Friday, April 27, 2007

Detail of the Week: The Long and Winding Road

Okay, this is kind of a detail but kind of not. I suppose it's more of an explanation than anything. Yet again, Wandering Author's comment on my last post asked how is it possible to design a room into which it is suddenly found impossible to move equipment. There's more than one reason for this happening, all of them perfectly legitimate.

First: most medical equipment companies understand that not all of their products are sold to brand new facilities. Often, equipment comes crated in more than one piece, and someone moves the crates into the finished space (i.e., with flooring, paint, wall base, ceiling, lights, casework, etc. in it). Then, the installer (sometimes that's the general contractor, and sometimes it's a special installer either from the equipment vendor or approved of and trained by the vendor) unwraps the equipment and moves it into place, hooking it up to power, water, etc. Hence, it's generally not a problem to fit a piece of equipment through a 3'-0" opening.

Second: it's easy to read equipment sizes on the vendor's cut sheets and not make the connection. The sterilizer in question in the last post is described as being 35 7/8" wide. A door is described as 3'-0", or 36" wide. Sounds good, right? Ah, but remember that door frames have a stop in them that the door whacks against when it closes. This door stop is usually about 1/2" to 5/8" deep. So, in a good situation, the actual opening in the door frame, even if you take the door off its hinges, is only about 35". That little fact is easy to forget. Granted, sometimes the doors coming into a soiled processing room is more like 3'-6" wide or even 4'-0" wide, but those doors are also very expensive, so when the owner needs to reduce costs and assures us that all of their soiled processing carts will fit through a 3'-0" door, then we'll give them 3'-0" doors because they'll work just fine for daily use.

Third: there's a shitload of medical equipment in a 70,000-square-foot hospital, and it's no surprise that something's not gonna work quite right, not fit in its spot, or not fit through a door. Sitting on my desk right now is a book of equipment cut sheets for this project, and I kid you not, the binder is eight inches thick. It's the biggest 3-ring binder I've ever seen, and the sheets actually are bursting out of it. When the equipment consultant and I looked at the cut sheet while on the phone together, she said, "Well, I reckon they were expecting us to actually have time to read the whole cut sheet, huh?"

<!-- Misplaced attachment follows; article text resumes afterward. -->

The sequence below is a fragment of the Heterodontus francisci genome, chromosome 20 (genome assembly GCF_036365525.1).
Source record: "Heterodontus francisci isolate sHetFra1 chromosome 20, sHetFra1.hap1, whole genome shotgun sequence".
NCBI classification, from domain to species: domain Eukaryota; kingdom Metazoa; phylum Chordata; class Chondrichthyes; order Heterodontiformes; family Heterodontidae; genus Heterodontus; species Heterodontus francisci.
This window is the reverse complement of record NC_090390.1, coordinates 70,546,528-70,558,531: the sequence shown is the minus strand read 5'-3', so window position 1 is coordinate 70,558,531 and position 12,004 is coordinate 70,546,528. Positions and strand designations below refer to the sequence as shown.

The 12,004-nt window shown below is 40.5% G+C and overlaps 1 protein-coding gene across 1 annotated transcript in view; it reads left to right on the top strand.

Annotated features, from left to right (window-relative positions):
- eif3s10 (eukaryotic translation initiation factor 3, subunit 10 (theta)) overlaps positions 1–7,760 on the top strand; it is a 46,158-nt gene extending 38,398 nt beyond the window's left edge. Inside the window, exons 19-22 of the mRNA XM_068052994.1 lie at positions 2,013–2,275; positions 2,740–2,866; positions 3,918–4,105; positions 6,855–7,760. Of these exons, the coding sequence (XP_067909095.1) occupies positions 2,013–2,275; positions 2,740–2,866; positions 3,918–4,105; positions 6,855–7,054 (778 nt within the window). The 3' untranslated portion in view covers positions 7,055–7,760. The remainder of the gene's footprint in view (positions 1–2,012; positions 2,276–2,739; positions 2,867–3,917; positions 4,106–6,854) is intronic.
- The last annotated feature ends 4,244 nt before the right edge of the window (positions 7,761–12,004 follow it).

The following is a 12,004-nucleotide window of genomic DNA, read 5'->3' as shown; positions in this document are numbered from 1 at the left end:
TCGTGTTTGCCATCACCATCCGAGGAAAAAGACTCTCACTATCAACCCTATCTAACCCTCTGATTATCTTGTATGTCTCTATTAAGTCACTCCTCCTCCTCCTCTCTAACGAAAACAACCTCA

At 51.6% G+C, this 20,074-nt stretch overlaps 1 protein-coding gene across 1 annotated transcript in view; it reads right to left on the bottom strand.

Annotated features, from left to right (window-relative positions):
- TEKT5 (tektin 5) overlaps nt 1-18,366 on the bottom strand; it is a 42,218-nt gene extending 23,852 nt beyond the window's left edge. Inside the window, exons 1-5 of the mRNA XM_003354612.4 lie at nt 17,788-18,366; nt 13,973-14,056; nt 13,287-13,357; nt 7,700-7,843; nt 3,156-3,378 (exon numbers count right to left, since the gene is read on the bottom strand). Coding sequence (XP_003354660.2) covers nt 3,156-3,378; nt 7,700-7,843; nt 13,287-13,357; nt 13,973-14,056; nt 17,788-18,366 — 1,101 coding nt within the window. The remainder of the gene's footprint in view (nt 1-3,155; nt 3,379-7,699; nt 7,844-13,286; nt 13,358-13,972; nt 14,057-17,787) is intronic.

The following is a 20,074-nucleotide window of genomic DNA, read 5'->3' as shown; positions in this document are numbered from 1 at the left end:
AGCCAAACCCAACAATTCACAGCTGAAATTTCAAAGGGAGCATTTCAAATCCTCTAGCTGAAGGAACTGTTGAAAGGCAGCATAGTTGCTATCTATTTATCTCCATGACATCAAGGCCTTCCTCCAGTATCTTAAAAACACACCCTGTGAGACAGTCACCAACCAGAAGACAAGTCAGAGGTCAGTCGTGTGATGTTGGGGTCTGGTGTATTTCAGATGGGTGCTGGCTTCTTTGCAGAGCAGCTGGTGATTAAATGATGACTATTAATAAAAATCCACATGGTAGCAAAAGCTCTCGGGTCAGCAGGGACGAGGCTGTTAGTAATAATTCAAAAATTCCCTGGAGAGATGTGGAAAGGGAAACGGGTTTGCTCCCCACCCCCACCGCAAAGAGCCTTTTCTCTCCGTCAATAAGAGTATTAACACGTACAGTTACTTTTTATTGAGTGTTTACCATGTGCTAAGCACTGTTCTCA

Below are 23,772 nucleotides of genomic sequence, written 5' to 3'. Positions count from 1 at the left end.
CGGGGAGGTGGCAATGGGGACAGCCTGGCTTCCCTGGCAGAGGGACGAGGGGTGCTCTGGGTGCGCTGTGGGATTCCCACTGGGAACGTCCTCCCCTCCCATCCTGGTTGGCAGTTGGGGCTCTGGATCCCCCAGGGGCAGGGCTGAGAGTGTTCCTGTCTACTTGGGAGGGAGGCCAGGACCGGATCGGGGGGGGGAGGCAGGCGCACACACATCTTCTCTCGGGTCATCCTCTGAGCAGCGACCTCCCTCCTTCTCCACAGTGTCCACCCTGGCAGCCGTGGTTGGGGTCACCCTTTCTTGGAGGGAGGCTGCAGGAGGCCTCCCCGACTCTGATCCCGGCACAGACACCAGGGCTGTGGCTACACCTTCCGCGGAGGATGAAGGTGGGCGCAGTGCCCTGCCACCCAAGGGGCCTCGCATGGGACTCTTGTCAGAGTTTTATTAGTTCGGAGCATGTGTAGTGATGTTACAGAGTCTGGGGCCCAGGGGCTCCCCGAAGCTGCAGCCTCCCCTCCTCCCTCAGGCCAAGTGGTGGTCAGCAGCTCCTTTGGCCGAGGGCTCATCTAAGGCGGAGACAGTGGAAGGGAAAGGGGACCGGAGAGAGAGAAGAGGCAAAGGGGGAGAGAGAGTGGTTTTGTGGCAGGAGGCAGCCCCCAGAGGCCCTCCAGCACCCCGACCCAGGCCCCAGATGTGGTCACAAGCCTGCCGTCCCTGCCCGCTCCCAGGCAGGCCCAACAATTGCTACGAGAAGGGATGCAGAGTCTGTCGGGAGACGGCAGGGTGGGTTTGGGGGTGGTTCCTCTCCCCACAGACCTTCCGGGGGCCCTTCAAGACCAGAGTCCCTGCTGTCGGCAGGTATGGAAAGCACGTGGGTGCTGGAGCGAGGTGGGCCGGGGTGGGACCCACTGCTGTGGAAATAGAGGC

So what do we do with the cut sheets? And what the hell is a cut sheet anyway? Cut sheets are the pages that show pictures of a piece of equipment and also detail how big it is, how much it weighs, what kind of electrical power it needs, what kind of water supply it needs, what kind of ventilation needs it has, and what areas of clearance are required around it (to name a few things). For more complicated pieces of equipment, the cut sheets also detail information about mounting the equipment (does it go on the wall? does it sit on the floor?) and what the contractor needs to provide in order to install the equipment (the equipment comes with the mounting plate, but the contractor will need to provide unistrut supports above the ceiling). The design and construction teams use the cut sheets to make sure they have everything they need to make sure that the equipment can be used when they get there and will actually fit in the room/on the counter/under the countertop/under a 9-foot-high ceiling. Usually, reviewing these cut sheets allows us to notice if something's really big, but alas, we missed this one.

Honestly, Wheatlands has gone pretty well in terms of equipment coordination. The sterilizer and a surgical scrub sink have given us issues, but that's about it. Equipment-wise, we've been lucky.

2 comments:

The Wandering Author said...

Thanks, Pixie. Why do I ask questions that take an entire post to answer? You see, the trouble with writers is, they have this need to understand exactly how everything works... ;-O

Glad I could help you out of the writer's block, though.

Seriously, you're good at this. I don't know how much of a market there'd be for a book on architecture for non-architects, but if there would be one, you'd make a good choice for the author.

faded said...

There was a project I worked on a Pickles, Pickles and Pickles where some fire equipment was left out. The firm was building a large assembly space for a client. After the building was done, the fire inspector pointed out that the designer/project manager neglected to put smoke hatches in the roof. Four of them needed to be added after the building was completed. It was determined that the omission of the hatches was an over site on the part of the designer and Pickles, Pickles and Pickles paid the bill for their installation. Ouch!!

Given all the detail required to build a building I am amazed it this sort of thing does not happen more often. In terms of errors and mistakes the architecture business has a much lower error rate than the software business. The software folks could learn a lot from the architecture folks about how to program and spec a project.